The euro fell more than 1 percent against a buoyant U.S. dollar on Tuesday.» Read More
A modest easing of tension in Ukraine and a slight increase in U.S. Treasury yields sent the euro on Tuesday against the U.S. dollar and the yen.
The yen heads for its biggest weekly gain in more than a month against the dollar, on tensions in Ukraine and the Chinese economy.
The euro has continued to strengthen with strategists debating whether the boost was from China's move to diversify its foreign holdings.
Fears the crisis in Ukraine could intensify led traders to the safe havens of the Japanese yen and Swiss franc.
Concerns about China and other developing economies weakened the Australian dollar and currencies closely linked to commodities markets.
The ECB's forward guidance may adjust policy to tighten the slack in the Euro zone economy, a senior ECB official said.
The U.S. dollar was supported by hopes U.S. job growth would pick up in the wake of last week's data.
Unexpectedly strong non-farm payroll data boosted the dollar, despite the cold winter across much of the United States.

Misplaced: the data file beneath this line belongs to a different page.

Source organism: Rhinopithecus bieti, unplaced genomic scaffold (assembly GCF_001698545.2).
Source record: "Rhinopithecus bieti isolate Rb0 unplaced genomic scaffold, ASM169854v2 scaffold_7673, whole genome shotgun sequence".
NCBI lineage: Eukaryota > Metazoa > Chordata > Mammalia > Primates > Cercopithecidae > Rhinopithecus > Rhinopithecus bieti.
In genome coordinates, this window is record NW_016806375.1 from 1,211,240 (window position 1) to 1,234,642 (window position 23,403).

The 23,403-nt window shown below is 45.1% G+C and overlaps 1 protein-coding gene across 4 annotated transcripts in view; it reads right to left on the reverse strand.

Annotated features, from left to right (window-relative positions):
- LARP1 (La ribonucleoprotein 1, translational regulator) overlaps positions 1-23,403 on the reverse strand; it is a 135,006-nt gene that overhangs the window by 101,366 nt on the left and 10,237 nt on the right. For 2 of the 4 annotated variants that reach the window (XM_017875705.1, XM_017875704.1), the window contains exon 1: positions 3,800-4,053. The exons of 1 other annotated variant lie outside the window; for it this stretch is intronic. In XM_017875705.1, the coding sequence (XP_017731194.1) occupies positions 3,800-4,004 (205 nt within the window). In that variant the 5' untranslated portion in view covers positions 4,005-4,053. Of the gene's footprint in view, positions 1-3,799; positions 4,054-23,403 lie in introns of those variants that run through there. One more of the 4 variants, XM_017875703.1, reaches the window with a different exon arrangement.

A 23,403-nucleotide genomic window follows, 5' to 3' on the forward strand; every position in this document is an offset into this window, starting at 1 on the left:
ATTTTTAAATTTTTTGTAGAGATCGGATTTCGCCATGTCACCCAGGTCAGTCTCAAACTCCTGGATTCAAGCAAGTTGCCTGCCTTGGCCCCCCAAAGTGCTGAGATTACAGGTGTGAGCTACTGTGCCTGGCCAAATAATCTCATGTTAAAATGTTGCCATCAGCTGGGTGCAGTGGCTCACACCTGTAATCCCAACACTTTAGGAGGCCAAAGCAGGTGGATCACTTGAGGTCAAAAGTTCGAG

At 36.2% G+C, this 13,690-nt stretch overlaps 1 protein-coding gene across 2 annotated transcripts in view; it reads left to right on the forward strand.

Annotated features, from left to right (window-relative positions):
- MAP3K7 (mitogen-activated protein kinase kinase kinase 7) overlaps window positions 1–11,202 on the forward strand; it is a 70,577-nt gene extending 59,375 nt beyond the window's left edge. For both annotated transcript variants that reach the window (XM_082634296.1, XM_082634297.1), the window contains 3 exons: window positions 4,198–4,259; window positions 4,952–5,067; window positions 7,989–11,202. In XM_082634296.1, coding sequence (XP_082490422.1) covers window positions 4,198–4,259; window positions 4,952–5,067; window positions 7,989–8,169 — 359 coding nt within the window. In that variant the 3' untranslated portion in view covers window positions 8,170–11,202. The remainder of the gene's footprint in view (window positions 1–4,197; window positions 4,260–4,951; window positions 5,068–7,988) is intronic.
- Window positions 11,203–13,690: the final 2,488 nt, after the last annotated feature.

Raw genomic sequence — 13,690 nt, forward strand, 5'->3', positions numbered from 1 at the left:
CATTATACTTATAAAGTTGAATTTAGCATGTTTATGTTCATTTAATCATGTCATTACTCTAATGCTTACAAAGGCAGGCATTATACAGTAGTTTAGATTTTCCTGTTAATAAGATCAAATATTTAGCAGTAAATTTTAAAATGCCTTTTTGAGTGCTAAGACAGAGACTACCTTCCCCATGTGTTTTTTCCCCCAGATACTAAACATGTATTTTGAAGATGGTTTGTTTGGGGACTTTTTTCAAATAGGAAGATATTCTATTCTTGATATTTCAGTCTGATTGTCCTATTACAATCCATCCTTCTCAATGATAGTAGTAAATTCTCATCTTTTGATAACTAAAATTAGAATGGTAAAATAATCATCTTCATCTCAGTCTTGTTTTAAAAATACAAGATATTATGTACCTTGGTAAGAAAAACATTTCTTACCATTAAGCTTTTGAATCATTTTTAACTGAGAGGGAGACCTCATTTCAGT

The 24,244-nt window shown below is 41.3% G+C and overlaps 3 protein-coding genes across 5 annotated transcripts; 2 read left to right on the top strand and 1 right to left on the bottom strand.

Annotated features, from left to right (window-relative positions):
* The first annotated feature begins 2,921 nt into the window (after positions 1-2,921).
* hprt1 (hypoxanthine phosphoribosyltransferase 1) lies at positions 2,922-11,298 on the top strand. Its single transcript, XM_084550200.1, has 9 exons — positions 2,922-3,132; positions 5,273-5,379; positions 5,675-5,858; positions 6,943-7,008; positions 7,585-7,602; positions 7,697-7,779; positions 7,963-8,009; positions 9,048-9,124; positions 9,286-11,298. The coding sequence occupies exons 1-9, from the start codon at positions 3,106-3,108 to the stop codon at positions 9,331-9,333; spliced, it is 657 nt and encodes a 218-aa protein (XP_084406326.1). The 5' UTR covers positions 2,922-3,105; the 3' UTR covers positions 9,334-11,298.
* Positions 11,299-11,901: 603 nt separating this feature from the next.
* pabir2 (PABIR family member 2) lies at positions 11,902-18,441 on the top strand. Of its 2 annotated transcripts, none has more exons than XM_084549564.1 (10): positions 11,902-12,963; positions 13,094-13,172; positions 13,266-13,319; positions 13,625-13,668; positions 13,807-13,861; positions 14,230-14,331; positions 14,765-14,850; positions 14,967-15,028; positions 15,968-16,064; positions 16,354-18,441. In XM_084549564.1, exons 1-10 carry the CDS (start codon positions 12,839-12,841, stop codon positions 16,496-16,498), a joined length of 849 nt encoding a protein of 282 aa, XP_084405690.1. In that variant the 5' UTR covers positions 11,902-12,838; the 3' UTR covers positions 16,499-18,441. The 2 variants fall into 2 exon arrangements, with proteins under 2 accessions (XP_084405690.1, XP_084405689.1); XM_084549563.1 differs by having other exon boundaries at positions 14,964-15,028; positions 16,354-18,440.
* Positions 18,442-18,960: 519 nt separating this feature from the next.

The euro added half a cent after the European Central Bank left interest rates unchanged.
The yen extended its losses against the dollar and euro as concerns over the standoff between Russia and Ukraine eased somewhat.
The dollar, ruble and euro rose against the yen on Tuesday, helped by signs Russia may want to avoid more military action in Ukraine.
Callum Henderson, Global Head of FX Research at Standard Chartered, says the Swiss franc, Japanese yen and the Singapore dollar have seen safe-haven buying amid brewing tensions in Ukraine.
Ukraine tension shakes investors, who head for the greenback on strong US spending data.
The dollar fell to a two-month low against the euro after data showed euro zone inflation unexpectedly held steady this month.
Fears over a Russian intervention in Ukraine and a Chinese slowdown sent traders to the Swiss franc and Japanese yen.
Putin's war games in Ukraine and a government report showing new housing sales at five-year highs both boosted the greenback on Wednesday.
The dollar fell against a basket of major currencies after soft U.S. consumer confidence data drove bond yields lower.
The dollar lost its safe haven bounce as risk appetite improved amid expectations that Ukraine would receive international aid.
U.S. data this week will continue to reflect the impact of extreme weather, presenting a downside risk for the U.S. dollar.
The National Association of Realtors delivered some bad news, sending the euro back up against the dollar.